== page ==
FORT POLK, La. — Winning the “fight for talent” is important for any organization. When you are the U.S. Army’s premiere training center for Soldiers heading into combat, it becomes an even more paramount task, as it takes the best to train the best.
That’s the goal of the Joint Readiness Training Center and Fort Polk — recruit the most talented Observer, Controller/Trainers and leaders — to the sprawling post in south central Louisiana.
Brig. Gen. Tom R. Drew, commander, Army Talent Management Task Force, visited the JRTC and Fort Polk April 27-28 to share with commanders, officers and senior enlisted Soldiers the importance of managing the Army’s talent and retaining top quality Soldiers.
“We’re limited by structure in the Army,” Drew said. “At this time, we’re capped at 497,000 on the active component. To have the best Army you can, you must have quality Soldiers stay in. You must incentivize the right people.”
Drew said failure to do so might keep the 497,000-person Army, but they’re not going to be as good as they could be.
“That’s why I think we have to look at individual Soldiers, their attributes, knowledge, skills and behaviors, find out who are the top Soldiers, and that’s who we’ve got to keep if we want to have the best Army as they promote and get more experience,” he said.
Drew said identifying talented Soldiers and placing them in assignments that not only benefit the individual Soldier, but also the Army, is a data question. He said that’s being worked on at his task force.
“Once the structure of the Army says here are the attributes, knowledge, skills and behaviors and talents required in these positions, I can see what the supply is of the Soldiers that can fill that position,” he said. “I think at that point you can help make sure that the individual units have the same talent for that skill.”
Drew said that’s more important in some assignments, such as the JRTC, than in others.
“Right now we don’t have the ability to do that, but in about 9 months I’ll be able to see it a little better,” he said. “It’s going to take us a little while on the structure side, to define those attributes we’re looking for with every position in the Army; we’re doing that coding right now.”
Once that data is available, Drew said the task becomes easy.
“I can make a report and ask what talent do we have a surplus of,” he said. “I don’t really care about branches and other things, but if it’s leadership or whatever attributes you’re going to assess, I can see where we have a deficit and where we have a surplus.”
Drew said that would allow him to place leaders in areas that need leadership regardless of branch or occupational specialty.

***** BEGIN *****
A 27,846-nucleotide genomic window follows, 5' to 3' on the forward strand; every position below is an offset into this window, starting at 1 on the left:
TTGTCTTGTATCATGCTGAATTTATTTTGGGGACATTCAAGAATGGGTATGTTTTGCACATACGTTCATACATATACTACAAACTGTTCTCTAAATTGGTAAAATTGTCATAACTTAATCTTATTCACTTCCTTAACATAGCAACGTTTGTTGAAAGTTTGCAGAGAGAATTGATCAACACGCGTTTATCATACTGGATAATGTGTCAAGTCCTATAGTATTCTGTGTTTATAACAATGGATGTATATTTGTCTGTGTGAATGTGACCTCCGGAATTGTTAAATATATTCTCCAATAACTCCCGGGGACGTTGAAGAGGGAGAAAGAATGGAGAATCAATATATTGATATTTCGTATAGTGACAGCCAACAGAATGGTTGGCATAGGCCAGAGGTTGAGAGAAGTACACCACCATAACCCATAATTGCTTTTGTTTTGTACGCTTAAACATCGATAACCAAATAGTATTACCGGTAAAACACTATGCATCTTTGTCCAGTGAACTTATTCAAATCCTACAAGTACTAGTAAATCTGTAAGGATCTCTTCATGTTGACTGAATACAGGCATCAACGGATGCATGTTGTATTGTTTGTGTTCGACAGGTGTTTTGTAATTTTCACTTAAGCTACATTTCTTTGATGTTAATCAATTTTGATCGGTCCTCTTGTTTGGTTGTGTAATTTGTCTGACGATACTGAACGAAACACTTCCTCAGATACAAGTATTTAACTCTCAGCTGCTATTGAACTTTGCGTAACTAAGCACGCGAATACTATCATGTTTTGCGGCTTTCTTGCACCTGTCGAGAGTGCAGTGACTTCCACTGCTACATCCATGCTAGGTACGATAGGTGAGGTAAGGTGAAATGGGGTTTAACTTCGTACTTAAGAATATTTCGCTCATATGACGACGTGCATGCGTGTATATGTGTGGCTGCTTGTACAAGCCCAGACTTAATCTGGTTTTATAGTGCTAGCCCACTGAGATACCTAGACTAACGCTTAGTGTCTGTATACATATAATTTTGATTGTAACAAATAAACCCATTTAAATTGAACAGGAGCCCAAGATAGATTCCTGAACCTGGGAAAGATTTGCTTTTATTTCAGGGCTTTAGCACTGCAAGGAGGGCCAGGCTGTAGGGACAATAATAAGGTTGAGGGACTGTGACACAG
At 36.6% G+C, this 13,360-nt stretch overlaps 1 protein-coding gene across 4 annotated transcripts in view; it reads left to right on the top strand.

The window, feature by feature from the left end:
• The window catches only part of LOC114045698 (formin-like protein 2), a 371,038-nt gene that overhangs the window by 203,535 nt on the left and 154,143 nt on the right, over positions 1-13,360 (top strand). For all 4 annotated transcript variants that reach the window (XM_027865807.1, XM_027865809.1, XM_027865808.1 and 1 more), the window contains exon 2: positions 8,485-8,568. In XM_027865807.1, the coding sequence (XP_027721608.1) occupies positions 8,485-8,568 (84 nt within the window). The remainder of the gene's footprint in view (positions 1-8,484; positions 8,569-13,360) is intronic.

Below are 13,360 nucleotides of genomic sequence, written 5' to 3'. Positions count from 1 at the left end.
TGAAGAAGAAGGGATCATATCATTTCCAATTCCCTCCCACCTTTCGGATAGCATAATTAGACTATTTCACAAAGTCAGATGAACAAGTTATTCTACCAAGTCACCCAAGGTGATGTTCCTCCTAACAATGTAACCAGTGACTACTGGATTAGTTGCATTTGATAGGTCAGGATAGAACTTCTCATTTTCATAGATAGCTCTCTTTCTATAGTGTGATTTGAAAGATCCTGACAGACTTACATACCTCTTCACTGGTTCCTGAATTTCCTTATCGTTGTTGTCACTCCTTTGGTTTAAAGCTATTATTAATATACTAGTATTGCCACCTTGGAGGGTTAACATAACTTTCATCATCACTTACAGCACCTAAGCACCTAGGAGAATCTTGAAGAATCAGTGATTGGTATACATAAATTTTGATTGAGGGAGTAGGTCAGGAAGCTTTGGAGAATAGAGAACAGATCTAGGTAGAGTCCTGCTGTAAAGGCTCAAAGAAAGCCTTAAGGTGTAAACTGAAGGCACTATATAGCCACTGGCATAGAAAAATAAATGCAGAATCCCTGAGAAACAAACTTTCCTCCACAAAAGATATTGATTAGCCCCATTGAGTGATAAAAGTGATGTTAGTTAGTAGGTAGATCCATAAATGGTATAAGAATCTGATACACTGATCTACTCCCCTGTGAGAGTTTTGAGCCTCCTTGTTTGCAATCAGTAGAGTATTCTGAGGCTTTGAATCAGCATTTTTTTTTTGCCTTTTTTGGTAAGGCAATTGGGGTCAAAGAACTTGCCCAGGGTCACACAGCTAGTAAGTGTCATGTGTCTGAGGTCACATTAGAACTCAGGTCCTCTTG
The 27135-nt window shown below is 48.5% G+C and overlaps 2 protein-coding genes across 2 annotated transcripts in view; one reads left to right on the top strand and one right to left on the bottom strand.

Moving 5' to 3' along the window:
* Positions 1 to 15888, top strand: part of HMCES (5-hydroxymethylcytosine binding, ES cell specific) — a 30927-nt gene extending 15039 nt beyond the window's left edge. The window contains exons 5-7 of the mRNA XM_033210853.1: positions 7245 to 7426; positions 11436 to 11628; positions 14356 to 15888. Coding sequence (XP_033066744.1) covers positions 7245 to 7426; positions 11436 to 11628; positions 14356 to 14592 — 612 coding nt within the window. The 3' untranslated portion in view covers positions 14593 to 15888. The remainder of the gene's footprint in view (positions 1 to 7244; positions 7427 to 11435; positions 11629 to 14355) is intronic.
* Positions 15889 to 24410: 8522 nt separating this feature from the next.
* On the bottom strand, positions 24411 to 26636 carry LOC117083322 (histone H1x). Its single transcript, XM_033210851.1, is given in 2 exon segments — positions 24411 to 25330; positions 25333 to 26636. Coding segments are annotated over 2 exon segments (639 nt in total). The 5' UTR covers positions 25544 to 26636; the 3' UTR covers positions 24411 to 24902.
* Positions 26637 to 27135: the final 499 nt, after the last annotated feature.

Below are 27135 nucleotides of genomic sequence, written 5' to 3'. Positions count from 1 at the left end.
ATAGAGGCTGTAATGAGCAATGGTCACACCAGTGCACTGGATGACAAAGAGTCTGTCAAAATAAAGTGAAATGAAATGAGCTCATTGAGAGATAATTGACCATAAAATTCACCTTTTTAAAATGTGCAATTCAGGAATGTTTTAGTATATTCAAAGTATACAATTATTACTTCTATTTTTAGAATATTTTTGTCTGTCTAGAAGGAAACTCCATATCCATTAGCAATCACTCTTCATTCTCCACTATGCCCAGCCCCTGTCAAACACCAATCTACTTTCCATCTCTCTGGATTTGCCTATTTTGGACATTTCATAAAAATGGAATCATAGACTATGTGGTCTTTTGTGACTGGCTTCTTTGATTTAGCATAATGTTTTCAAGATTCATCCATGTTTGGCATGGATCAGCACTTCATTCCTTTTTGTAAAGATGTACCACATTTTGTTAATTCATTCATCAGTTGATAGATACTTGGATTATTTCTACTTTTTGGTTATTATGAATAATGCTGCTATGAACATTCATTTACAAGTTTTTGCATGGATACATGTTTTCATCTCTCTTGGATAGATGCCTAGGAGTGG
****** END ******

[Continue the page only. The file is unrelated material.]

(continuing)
“We’re going to upscale them where they are needed so I get an inspirational leader in the right place,” he said.
Drew said he understands there are some assignments that seem on the surface to be more favorable than others. But he added he’s never been stationed anywhere during his nearly 40-year Army career that he didn’t learn something.
“That’s part of this market; if we give the Soldiers the flexibility of, ‘hey, listen, I know you don’t want to go here, but I promise you, for your career development, if you want to achieve those goals you’ve set, I need you to go here, because you need this experience. You need to see your profession from this vantage point,’” he said.
Drew said that makes the assignment more palatable and less adversarial.
Drew said forced distribution — a method of performance appraisal currently used in the Army — is not the answer to keeping the best and brightest Soldiers in the Army.
“The forced distribution in our efficiency reports is a disadvantage,” he said. “If you believe the premise that we are going to send our best and brightest, and have them all compete together, realize that with forced distribution it’s going to be a disadvantage to half of them.”
Drew said that is especially true for ranks such as major and E-8.
“We have to get more sophisticated,” he said. “I can still use the forced distribution method to stratify those to certain locations, but I need a way to look at that rotation and the pool of people, and their evaluations before they came to this assignment, and then again as they are leaving, and then I can value those in a different way than just ‘you got this No. 2 block,’ for example.”
As for bringing talented Soldiers to the JRTC and Fort Polk, Drew said there needs to be an advantage to coming here.
“If you want the best, the No. 1 sergeant first class, the No. 1 command sergeant major, if you want them here voluntarily, the incentives are going to have to align with what you want,” he said. “So what incentive are we going to give them? It better be something that actually results in them saying, ‘I want to go there. Yes, I know that it might not be where I really wanted to go, but it has opportunity and it will benefit my Family and career. If we can get to that, then I think we will have the right people.’”
The JRTC and Fort Polk leadership is certainly doing its part to make Fort Polk a station of choice with quality of life improvements in housing, recreation and Family activities. Brig. Gen. David Doyle, JRTC and Fort Polk commanding general, is currently visiting Army posts to recruit the Army’s best.
Drew said as the future of the Army and its equipment is studied, there will be change.
“The most stable thing in the next 15 years will be change in how personnel actions are handled,” he said. “What things meant in the past may not mean what they mean in the future. The NCOER (Noncommissioned Officer Evaluation Report), the OER (Officer Evaluation Report), that’s not a very thoughtful way to see your version of an officer or NCO. We can do better and I think we will.”